Responsible Gambling Trust trading as BeGambleAware said they provided a brief to agencies where they insisted on safeguards including testing the ad with the target age range (15- to 24-year olds) to give assurance that the ad did not inspire viewers to gamble, or was too unnerving and therefore would obscure the message, or to be mistaken for ads against gambling, rather than about the risks of problem gambling. They said in the light of the classifications given by British Board of Film Classification (BBFC) and Cinema Advertising Agency (CAA), they decided to target only 18s or over with the ad. They said they deliberately only agreed to show the ad in cinemas before the film Trainspotting 2, an 18+ rated film about hard drug addiction. They argued that public awareness about problem gambling justified and outweighed any potential for offence that might be caused.

They also provided a statement issued by the BBFC about the content of the ad which said In the public information film a woman lies on a bed in a sparsely furnished, rather bleak bedroom as a man sits on a desk, which is set back from the bed. The two characters do not have any physical contact and only the man speaks. The man encourages the woman to gamble by persistently reminding her of the buzz it offers and by suggesting that she deserves a little bit of fun. The woman is conflicted as to whether or not to give into her desire to gamble. Whilst she is reluctant, worried and nervous at the beginning, following the man’s persistent exhortations, she smiles, puts aside her qualms, opens her laptop (which appears where the man was seated), and logs onto an online gambling site. The suggestion of inner turmoil and conflicted feelings on her part, as well as some slightly creepy aspects to the man’s monologue on the pleasures of gambling mean the film was most appropriately placed at PG for the mildly unsettling tone and for the suggestion of addiction-related psychological turmoil. The BBFC also noted that the film contains a strong anti-gambling message.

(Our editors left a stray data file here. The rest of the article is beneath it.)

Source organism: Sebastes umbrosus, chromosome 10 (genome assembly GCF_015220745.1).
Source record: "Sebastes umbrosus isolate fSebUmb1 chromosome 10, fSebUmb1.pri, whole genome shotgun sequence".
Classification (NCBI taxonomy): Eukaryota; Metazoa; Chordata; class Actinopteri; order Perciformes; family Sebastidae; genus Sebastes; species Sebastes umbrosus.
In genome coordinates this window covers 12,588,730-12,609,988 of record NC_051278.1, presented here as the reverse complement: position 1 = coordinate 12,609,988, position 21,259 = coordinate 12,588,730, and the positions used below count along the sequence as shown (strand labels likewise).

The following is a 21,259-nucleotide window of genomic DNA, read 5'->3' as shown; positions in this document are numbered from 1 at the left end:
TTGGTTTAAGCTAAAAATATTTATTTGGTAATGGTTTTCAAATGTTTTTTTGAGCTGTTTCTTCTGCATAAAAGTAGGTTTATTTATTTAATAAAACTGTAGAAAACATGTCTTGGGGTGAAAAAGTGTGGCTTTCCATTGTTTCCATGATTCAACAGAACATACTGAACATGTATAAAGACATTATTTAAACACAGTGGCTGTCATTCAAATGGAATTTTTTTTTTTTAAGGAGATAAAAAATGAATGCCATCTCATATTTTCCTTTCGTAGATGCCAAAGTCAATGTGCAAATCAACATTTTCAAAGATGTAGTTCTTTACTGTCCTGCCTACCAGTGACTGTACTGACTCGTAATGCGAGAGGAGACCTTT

The Cinema Advertising Association (CAA) said they approved the ad on the condition of its being restricted to screening with 12A films and above.

ASA Assessment: Complaint upheld

The ASA considered that until the reveal in the final moments of the ad, viewers were unlikely to understand what the ad was promoting. We considered that, after the reveal, most viewers would understand that the male character was a metaphor or representative of an inner monologue. We noted that the advertiser’s intention was to demonstrate a woman in her bedroom battling against the urge to gamble online, but we considered that for much of the ad this purpose was ambiguous and unclear.

We acknowledged the CAA’s view that there were parallels drawn between sexual seduction and being seduced by the thrill of an early win on a gambling site. That view was supported by the threatening and coercive language used, the predatory manner by which the monologue was delivered and the female character’s positioning and behaviour, indicative of fear and shame. However, we considered that up until the reveal there was no information or other explanatory features in the ad that would provide the viewer with context for why they were viewing what they were viewing. We considered that, because of the lack of context, the ad reproduced a scenario of abuse. We considered that viewing such a scenario of abuse, notwithstanding the use of metaphor and the fact the ad was only seen before the film Trainspotting 2 which was about drug addiction, was likely to cause serious or widespread offence.

We also considered that viewers would find the sexually coercive and abusive scenario shocking and distressing and that victims/survivors of abuse would find the ad highly distressing and/or traumatic. We did not consider that the advertiser’s intention (as presented in the ad) justified the distress experienced by viewers generally, and the distress caused to this vulnerable group in particular.

We therefore concluded that the ad was offensive and breached the Code. The ad must not appear again in its current form. We told Responsible Gambling Trust to avoid using similarly offensive and distressing material in their future advertising.

Read more me_asa.htm at MelonFarmers.co.uk